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About Joel Comm


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As an Internet pioneer, Joel has been creating profitable websites, software, products and helping entrepreneurs succeed since 1995. He has been at the frontlines of live video online since 2008 and has a deep expertise in using tools such as Facebook Live, Periscope, Instagram or Snapchat to broadcast a clearly defined message to a receptive audience or leveraging the power of webinar and meeting technologies.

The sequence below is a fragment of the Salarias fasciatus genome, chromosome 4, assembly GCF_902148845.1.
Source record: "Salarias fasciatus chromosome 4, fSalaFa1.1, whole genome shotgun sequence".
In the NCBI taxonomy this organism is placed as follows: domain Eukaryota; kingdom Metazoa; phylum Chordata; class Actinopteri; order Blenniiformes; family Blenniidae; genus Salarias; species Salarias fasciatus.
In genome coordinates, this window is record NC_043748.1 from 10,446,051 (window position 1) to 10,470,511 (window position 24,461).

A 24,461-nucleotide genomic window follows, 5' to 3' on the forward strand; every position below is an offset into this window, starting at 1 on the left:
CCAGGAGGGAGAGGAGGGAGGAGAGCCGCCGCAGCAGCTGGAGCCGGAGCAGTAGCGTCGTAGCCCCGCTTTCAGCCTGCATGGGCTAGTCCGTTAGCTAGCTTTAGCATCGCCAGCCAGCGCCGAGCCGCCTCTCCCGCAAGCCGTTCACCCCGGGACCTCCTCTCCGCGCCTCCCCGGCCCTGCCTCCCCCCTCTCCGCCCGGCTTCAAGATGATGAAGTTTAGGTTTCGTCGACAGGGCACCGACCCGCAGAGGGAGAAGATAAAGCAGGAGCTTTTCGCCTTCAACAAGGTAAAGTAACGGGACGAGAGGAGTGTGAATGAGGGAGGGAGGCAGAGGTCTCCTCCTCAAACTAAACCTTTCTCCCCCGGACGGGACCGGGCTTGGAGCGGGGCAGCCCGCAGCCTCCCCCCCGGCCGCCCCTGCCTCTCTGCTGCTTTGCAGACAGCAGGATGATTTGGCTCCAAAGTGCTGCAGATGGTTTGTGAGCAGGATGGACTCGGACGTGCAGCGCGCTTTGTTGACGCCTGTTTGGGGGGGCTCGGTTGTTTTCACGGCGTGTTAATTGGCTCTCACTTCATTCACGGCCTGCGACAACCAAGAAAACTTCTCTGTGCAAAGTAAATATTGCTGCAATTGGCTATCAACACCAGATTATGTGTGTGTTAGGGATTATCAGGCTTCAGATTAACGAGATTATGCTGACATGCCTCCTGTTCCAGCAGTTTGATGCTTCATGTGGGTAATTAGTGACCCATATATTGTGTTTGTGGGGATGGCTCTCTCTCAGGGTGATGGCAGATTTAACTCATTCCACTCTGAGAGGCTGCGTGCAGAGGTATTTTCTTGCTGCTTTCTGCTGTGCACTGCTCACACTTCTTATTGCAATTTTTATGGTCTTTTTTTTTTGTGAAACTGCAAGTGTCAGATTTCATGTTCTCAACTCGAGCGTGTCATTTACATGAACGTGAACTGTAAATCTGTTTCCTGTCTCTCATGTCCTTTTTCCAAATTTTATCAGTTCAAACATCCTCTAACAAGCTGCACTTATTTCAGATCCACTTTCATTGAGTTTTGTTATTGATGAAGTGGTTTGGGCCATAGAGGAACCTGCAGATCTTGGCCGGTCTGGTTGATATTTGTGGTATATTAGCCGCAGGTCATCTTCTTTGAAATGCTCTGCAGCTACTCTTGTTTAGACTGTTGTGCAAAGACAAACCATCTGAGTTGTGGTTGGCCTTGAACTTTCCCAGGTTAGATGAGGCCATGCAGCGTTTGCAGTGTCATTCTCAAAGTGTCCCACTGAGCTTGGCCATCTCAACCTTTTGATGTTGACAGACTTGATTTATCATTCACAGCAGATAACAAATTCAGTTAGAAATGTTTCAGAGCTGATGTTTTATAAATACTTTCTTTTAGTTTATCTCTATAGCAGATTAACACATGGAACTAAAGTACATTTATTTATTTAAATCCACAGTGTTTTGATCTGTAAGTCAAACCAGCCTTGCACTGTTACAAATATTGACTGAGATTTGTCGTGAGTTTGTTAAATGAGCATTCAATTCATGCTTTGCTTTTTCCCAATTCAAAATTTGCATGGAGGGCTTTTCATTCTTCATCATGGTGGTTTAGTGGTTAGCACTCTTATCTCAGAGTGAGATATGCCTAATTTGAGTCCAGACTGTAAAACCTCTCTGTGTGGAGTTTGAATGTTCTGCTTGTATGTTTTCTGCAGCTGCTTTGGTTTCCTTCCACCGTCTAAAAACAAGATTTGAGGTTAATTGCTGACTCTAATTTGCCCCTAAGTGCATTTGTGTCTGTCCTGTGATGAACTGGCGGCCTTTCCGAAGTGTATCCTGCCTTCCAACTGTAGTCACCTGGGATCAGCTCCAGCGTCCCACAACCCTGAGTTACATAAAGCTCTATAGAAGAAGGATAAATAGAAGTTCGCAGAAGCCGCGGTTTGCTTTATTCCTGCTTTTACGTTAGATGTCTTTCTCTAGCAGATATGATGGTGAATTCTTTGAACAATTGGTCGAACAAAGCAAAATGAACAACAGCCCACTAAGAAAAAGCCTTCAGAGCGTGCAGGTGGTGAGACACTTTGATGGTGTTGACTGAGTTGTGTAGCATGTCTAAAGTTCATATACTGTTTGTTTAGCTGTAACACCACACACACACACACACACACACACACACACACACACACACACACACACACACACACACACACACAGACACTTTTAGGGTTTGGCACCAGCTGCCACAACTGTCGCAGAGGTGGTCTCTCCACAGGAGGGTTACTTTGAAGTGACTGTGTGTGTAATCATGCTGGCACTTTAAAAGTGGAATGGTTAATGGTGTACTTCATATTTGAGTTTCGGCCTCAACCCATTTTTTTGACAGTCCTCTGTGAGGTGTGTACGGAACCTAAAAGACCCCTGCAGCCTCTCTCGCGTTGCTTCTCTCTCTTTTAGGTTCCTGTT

Joel is a New York Times best-selling author of 15 books, including “The AdSense Code,” “Click Here to Order: Stories from the World’s Most Successful Entrepreneurs,” “KaChing: How to Run an Online Business that Pays and Pays and Twitter Power 3.0.” He is Co-Host of The Bad Crypto Podcast one of the top crypto-related shows in the world and has spoken before thousands of people around the world and seeks to inspire, equip and entertain.


Web: or Twitter: @JoelComm

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Bank of America, N.A. engages with Joel Comm to provide informational materials for your discussion or review purposes only. Joel Comm is a registered trademark, used pursuant to license. The third parties within articles are used under license from Joel Comm. Consult your financial, legal and accounting advisors, as neither Bank of America, its affiliates, nor their employees provide legal, accounting and tax advice.